More than 40 years after President Nixon declared “war on cancer,” it remains a death sentence for most patients, with mounting economic and regulatory pressures that challenge traditional approaches to drug development. The emergence of drugs that target a patient’s specific genetic profile could revolutionize cancer treatment, affecting how patients are treated, how effective the treatments are, and how quickly they move from the clinic to market.

Historically, cancer research has focused on finding treatments that work for a broad group of patients. These approaches yield little success: they require extensive clinical testing before approval and deliver, on average, only incremental improvement in how a patient is likely to fare. Our industry has been plagued by an unacceptable rate of clinical failures and a shortage of breakthrough drugs for patients. It is my belief that the primary reason for this failure is the inability to define a narrow group of patients who are most likely to respond to a new drug, based on their genetic profile or other specific biological characteristic.

The emerging field of “precision medicine” or “personalized medicine” features new therapies that target, for example, a specific genetic mutation in the tumors of a small set of patients. These new approaches can be more effective than traditional methods, and are generally expected to be eligible for quicker review processes from the US regulator, the Federal Drug Administration, aimed to help breakthrough products get to patients faster.

One prominent example of the promise that personalized medicine offers is the US FDA approval of Xalkori, developed by Pfizer, which treats patients of a specific genetic profile who have a normally fatal form of lung cancer (late-stage, non-small cell lung cancer, or NSCLC). Approximately one to seven percent of those with NSCLC have an “ALK gene abnormality” which causes cancer to develop and grow. In 2011, one study presented at the American Society of Clinical Oncology meeting revealed that 60 percent of patients on Xalkori were alive after two years, compared to nine percent in historical controls.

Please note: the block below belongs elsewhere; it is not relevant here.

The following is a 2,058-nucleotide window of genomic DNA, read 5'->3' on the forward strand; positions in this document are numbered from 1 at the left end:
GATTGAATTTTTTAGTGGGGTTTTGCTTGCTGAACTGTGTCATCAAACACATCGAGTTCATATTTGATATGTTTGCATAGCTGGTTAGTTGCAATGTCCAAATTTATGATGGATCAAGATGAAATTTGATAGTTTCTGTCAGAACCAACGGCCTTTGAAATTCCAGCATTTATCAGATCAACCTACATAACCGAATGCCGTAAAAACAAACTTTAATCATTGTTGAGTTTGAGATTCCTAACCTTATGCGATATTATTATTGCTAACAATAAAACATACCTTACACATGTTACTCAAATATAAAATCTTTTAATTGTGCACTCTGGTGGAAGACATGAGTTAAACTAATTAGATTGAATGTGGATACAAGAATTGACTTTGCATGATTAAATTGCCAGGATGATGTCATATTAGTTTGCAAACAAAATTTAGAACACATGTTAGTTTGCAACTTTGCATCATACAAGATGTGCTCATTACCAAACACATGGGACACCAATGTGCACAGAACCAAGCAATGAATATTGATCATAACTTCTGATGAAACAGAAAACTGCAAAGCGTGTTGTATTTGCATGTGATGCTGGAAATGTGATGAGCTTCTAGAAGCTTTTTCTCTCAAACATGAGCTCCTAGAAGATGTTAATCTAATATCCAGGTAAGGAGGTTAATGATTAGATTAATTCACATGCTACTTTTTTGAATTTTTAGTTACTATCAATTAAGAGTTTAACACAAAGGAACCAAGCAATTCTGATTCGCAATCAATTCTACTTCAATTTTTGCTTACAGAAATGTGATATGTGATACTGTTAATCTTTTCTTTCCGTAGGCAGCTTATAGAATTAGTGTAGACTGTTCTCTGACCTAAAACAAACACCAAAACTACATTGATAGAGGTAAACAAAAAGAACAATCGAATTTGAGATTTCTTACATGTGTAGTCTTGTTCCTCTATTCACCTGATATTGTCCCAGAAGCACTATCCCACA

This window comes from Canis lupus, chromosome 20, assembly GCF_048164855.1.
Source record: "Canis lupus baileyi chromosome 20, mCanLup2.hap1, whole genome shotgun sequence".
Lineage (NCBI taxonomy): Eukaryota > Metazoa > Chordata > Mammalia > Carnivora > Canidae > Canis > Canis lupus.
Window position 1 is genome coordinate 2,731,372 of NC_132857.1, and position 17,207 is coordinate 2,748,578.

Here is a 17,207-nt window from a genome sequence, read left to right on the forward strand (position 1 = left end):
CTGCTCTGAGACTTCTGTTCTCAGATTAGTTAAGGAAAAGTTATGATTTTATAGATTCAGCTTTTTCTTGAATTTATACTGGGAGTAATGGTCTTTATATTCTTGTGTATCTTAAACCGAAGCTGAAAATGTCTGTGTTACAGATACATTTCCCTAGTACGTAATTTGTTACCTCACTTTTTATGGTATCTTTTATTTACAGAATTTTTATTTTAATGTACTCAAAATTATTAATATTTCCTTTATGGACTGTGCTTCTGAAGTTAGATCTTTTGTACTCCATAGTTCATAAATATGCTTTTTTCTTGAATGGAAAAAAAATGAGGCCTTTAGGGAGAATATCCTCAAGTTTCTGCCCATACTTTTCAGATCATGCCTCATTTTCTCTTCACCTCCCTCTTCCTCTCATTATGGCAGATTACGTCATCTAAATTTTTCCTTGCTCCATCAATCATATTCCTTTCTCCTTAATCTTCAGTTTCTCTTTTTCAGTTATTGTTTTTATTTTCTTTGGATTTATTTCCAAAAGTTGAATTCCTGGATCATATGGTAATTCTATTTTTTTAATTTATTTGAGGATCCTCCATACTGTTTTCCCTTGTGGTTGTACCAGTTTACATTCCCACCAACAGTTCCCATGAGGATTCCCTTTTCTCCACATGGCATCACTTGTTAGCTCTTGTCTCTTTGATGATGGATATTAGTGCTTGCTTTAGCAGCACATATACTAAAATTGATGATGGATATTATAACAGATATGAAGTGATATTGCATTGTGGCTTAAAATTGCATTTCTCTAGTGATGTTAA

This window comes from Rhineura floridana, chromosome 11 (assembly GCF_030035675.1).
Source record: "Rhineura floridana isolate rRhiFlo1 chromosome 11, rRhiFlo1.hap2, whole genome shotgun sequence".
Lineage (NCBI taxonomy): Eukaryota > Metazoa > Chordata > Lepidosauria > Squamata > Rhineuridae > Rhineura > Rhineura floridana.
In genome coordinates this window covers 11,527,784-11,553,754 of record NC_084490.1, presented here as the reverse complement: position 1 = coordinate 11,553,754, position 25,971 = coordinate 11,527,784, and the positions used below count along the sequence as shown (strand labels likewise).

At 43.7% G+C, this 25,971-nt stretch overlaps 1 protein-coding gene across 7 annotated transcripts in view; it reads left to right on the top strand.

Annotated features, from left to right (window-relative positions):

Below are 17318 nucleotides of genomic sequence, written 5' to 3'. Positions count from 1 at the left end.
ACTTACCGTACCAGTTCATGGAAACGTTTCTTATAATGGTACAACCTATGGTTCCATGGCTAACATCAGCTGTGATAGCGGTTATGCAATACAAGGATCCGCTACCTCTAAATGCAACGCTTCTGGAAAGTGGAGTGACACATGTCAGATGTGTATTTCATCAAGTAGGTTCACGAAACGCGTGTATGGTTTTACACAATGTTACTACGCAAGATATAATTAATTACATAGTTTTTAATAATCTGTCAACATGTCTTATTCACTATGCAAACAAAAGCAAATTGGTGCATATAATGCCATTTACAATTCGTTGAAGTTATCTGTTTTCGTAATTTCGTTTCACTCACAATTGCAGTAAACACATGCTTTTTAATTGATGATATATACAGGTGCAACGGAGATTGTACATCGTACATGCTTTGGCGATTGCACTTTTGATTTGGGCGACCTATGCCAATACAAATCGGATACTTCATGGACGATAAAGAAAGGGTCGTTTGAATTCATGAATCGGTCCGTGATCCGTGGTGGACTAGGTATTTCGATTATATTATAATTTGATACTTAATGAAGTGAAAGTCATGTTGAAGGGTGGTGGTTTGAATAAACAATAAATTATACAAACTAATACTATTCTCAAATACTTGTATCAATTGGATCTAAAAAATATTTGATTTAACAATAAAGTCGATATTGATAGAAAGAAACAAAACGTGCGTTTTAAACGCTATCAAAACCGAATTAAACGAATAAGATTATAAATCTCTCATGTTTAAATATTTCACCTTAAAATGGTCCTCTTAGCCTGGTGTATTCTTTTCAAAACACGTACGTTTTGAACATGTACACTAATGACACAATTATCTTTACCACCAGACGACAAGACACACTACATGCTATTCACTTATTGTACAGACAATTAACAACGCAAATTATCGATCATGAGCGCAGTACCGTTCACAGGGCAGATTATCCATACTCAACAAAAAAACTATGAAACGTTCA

In effect, some cancer cells become “addicted” to a specific metabolic enzyme. If you could take a pill that blocks that enzyme, then the cancer cells would not be able to metabolize the nutrients they need to survive, while normal cells would be spared.

The next step is to identify the patients whose cancer depends on that enzyme, based on their genetic and metabolic profile. We believe there could be 50 to 100 metabolic enzymes on which various cancers depend for their survival, from which a new wave of cancer therapies could emerge.

The advances made by these discoveries and drugs are just glimpses into the promise and potential of precision medicine. Cancer and other diseases will no longer be comprised of a few common diagnoses, but will instead grow into a list of specific genetic mutations that can be targeted with its own drug regimen.

As a treating physician and a member of the biotech industry, I look forward to seeing new treatments emerge that will offer hope for cancer patients and help us to gain ground in the war on cancer.

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Author: Dr David Schenkein is CEO of Agios Pharmaceuticals, a 2014 Technology Pioneer company.

Image: A tray containing cancer cells sits on an optical microscope in the Nanomedicine Lab at UCL’s School of Pharmacy in London May 2, 2013. REUTERS/Suzanne Plunkett